always going to be in the same. Number six is removing sensitive information. Let's

say you're using screen recordings to give instructions, like the ones you see

in this video, or to train new employees or something else. It's easy to

accidentally capture private information in your screen recordings. Use your video

editing software to create an area a specific blur in your video or a black

bar to crop out the info on the screen so you can conceal that information. When

you're blurring, think about whether it's to hide or highlight information on the

screen. Blurring or otherwise blocking out

portions of your footage not only allows you to protect personal information, but

can draw attention to a particular area of your video as well. So how do you fix

this personal information problem? The simplest way to fix this is to not include the

personal information at all, but if you do, try to blur the footage or cover it

with something such as a black bar like I mentioned. Number seven is adjusting

your frame. When you're done shooting and you've put the camera away and you're

sitting down to edit and you're seeing your video for the first time, you may

realize you left too much room above your subject head in the frame, just like

this, or you shot off the background, just like this, or there is something just not

quite right about the footage that you shot that you didn't realize it when

you were shooting and it and it has to be fixed. Be aware of your subjects

background before hitting record. Take note of how much empty space is around

them. Even if you're not a pro, you've seen enough movies and films in your

life to know when something on screen just doesn't look right.

Trust your gut. If you think it looks bad, it probably does. So how do you fix this

problem? If you filmed your video in Full HD 1920 x 1080 resolution or higher,

like 4k or something else, then you can edit your video in a lower resolution

timeline say 1280 x 720 that will maintain your aspect ratio and give you

room to maneuver your shot. Some editing programs allow you to crop the edges of

the video or move it on the screen left, right, up, down or even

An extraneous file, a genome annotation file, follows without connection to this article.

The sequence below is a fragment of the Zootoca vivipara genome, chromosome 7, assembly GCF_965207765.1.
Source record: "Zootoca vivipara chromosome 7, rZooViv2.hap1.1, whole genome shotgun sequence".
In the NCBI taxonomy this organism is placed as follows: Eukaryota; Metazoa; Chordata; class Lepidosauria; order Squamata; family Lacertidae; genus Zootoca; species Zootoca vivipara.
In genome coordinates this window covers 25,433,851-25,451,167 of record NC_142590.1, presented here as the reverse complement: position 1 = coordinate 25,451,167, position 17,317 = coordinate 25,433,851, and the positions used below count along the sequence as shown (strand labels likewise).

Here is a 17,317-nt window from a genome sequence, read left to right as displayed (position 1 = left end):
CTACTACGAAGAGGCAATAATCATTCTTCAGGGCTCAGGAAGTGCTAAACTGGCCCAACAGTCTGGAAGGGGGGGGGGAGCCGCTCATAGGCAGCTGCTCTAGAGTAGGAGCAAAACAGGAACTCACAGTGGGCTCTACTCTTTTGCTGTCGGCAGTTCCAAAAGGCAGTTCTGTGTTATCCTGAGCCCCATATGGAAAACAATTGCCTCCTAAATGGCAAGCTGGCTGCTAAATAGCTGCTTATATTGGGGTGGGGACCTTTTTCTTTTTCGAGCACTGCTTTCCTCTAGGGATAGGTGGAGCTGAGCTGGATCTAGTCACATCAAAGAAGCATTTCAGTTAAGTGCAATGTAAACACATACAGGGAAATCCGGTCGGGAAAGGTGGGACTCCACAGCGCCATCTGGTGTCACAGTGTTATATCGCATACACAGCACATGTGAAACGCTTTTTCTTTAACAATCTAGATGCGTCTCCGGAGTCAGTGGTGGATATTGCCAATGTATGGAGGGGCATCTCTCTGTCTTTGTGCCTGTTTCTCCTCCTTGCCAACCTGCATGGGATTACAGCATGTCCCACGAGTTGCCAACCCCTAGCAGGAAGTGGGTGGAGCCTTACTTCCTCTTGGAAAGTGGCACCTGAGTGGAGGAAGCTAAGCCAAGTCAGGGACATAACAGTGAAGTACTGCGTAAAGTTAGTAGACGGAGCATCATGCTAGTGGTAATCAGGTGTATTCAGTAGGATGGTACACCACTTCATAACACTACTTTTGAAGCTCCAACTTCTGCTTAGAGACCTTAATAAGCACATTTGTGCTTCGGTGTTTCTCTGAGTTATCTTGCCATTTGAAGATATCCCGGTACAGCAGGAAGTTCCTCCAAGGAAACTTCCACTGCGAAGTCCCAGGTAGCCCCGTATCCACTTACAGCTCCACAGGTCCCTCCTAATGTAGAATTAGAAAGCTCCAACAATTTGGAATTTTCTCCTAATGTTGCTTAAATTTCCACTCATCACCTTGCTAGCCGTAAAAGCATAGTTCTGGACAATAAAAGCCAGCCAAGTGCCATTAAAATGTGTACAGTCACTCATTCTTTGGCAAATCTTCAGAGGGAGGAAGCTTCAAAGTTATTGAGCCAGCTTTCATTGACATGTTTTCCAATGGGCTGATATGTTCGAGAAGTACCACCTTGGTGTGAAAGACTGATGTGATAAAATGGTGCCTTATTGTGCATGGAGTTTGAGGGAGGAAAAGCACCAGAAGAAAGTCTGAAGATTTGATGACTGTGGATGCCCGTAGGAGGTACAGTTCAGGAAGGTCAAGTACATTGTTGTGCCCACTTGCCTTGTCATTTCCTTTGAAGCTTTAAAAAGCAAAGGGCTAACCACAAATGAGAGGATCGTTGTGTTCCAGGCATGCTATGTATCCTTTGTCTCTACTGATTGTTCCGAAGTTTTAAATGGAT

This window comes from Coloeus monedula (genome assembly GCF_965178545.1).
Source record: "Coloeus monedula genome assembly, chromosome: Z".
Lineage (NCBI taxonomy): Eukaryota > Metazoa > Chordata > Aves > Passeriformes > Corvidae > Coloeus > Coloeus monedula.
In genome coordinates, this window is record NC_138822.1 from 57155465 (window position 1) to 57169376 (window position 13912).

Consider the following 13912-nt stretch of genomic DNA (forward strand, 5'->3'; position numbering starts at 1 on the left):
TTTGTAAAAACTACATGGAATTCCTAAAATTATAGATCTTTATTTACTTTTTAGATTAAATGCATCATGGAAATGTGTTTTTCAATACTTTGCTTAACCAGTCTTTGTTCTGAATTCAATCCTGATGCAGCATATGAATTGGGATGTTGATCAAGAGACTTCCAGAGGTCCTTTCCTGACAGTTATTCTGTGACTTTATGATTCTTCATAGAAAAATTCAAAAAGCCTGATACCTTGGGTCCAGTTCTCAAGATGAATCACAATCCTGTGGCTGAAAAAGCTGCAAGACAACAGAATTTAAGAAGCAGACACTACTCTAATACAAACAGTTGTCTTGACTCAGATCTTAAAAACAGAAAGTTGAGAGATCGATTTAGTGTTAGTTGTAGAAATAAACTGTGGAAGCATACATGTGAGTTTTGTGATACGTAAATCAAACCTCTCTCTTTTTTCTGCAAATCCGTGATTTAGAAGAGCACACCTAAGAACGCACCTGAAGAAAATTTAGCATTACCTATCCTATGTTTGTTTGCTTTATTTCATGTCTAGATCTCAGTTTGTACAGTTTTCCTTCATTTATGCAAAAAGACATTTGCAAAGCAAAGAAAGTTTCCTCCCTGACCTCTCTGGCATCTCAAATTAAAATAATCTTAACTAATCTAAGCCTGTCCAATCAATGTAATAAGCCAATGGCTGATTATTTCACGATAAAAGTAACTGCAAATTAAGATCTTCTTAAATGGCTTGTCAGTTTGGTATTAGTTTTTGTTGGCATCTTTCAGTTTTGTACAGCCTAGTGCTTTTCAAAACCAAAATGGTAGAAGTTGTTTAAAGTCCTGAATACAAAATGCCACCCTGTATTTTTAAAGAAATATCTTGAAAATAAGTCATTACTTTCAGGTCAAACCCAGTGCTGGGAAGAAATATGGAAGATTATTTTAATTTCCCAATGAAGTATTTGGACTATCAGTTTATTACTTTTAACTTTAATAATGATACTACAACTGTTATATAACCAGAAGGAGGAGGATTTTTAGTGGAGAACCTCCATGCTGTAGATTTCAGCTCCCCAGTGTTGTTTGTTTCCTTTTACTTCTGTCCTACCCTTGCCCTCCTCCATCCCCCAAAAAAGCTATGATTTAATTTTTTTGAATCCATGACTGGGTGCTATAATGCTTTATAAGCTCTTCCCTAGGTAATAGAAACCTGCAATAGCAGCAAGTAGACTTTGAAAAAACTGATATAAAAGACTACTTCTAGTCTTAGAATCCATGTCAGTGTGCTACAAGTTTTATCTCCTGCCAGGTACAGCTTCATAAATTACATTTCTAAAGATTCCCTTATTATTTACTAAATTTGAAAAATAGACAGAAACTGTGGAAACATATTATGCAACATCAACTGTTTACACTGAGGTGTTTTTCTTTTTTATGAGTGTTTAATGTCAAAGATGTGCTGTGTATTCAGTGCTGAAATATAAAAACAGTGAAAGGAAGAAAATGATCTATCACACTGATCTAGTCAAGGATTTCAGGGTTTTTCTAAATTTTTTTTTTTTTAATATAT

rotate it. You might also be able to blow up the scale of the footage to crop out

the problem areas. Be careful doing this as it could make your footage look

blurry and or leave black around the edges of your footage if you were to

shrink it rather than make it bigger. My question of the day is, "What problems did

you have editing and how did you resolve those issues?" Leave a comment below and

let us know. Do you want to learn more about your camera settings to get you

shooting like a pro? I've created an absolutely F-R-E-E cheat sheet for you on all

the best camera settings to shoot video with your DSLR, mirrorless or video

camera that will show you the settings that will allow your photos and videos to

shine it stand out from the competition. The link to get that cheat sheet is just

below in the video description. I've also created cheat sheets on other topics

such as video editing and even now offer training courses on the editing video

using Adobe Premiere Pro and soon I'll have others. I'll link to those cheat

sheets and training courses below as well. Using my course will help you learn

to edit like a pro in no time. Do you want to see more videos like this? Follow

my YouTube channel Jim Costa Films, for more. Think of what you saw was great?

Like it. Do you have an opinion? Please comment below. Do you know someone who

could benefit from the info that I provided? Please share the video. Do you

want to learn even more? If so, then connect with Jim Costa Films

on social media and online on Facebook, Instagram, Twitter, YouTube and the web. I

currently have over 4300 videos on my YouTube channel, Jim Costa Films, so feel

free to check out many of my other videos for great tips and suggestions. If

you've followed me for a while, you may know that I have a community of photographers,

videographers and filmmakers, just like you, on Facebook where I share other pro

tips and tricks. It's called Video Producers and Content Creators.

I love new members who want to share their work

and learn from others but also who want to help other people based on their own

experiences. You'll find a link to that group in the description below, so feel

free to join it will you learn even more!